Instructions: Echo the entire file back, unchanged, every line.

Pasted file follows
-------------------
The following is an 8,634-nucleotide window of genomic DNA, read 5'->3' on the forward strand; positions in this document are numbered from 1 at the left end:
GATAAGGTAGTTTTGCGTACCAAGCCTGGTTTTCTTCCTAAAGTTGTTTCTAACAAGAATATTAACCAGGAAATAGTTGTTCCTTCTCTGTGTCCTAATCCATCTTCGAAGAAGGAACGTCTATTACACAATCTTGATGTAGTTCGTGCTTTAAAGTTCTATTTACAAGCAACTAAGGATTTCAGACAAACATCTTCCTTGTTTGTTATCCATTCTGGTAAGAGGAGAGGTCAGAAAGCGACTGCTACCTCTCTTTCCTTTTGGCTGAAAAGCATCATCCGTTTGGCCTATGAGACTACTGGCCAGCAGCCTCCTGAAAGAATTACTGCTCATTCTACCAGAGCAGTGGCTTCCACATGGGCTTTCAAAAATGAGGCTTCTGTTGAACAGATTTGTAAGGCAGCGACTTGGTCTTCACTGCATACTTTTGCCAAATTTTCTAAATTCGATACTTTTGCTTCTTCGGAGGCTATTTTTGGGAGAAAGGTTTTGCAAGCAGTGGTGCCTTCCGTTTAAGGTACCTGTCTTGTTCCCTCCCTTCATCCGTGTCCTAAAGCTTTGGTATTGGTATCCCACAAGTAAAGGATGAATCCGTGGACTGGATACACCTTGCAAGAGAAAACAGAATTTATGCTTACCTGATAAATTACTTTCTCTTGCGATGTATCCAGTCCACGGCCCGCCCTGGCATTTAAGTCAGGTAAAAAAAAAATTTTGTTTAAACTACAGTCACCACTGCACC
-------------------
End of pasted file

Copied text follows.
The following is an 8,634-nucleotide window of genomic DNA, read 5'->3' on the forward strand; positions in this document are numbered from 1 at the left end:
GATAAGGTAGTTTTGCGTACCAAGCCTGGTTTTCTTCCTAAAGTTGTTTCTAACAAGAATATTAACCAGGAAATAGTTGTTCCTTCTCTGTGTCCTAATCCATCTTCGAAGAAGGAACGTCTATTACACAATCTTGATGTAGTTCGTGCTTTAAAGTTCTATTTACAAGCAACTAAGGATTTCAGACAAACATCTTCCTTGTTTGTTATCCATTCTGGTAAGAGGAGAGGTCAGAAAGCGACTGCTACCTCTCTTTCCTTTTGGCTGAAAAGCATCATCCGTTTGGCCTATGAGACTACTGGCCAGCAGCCTCCTGAAAGAATTACTGCTCATTCTACCAGAGCAGTGGCTTCCACATGGGCTTTCAAAAATGAGGCTTCTGTTGAACAGATTTGTAAGGCAGCGACTTGGTCTTCACTGCATACTTTTGCCAAATTTTCTAAATTCGATACTTTTGCTTCTTCGGAGGCTATTTTTGGGAGAAAGGTTTTGCAAGCAGTGGTGCCTTCCGTTTAAGGTACCTGTCTTGTTCCCTCCCTTCATCCGTGTCCTAAAGCTTTGGTATTGGTATCCCACAAGTAAAGGATGAATCCGTGGACTGGATACACCTTGCAAGAGAAAACAGAATTTATGCTTACCTGATAAATTACTTTCTCTTGCGATGTATCCAGTCCACGGCCCGCCCTGGCATTTAAGTCAGGTAAAAAAAAAATTTTGTTTAAACTACAGTCACCACTGCACC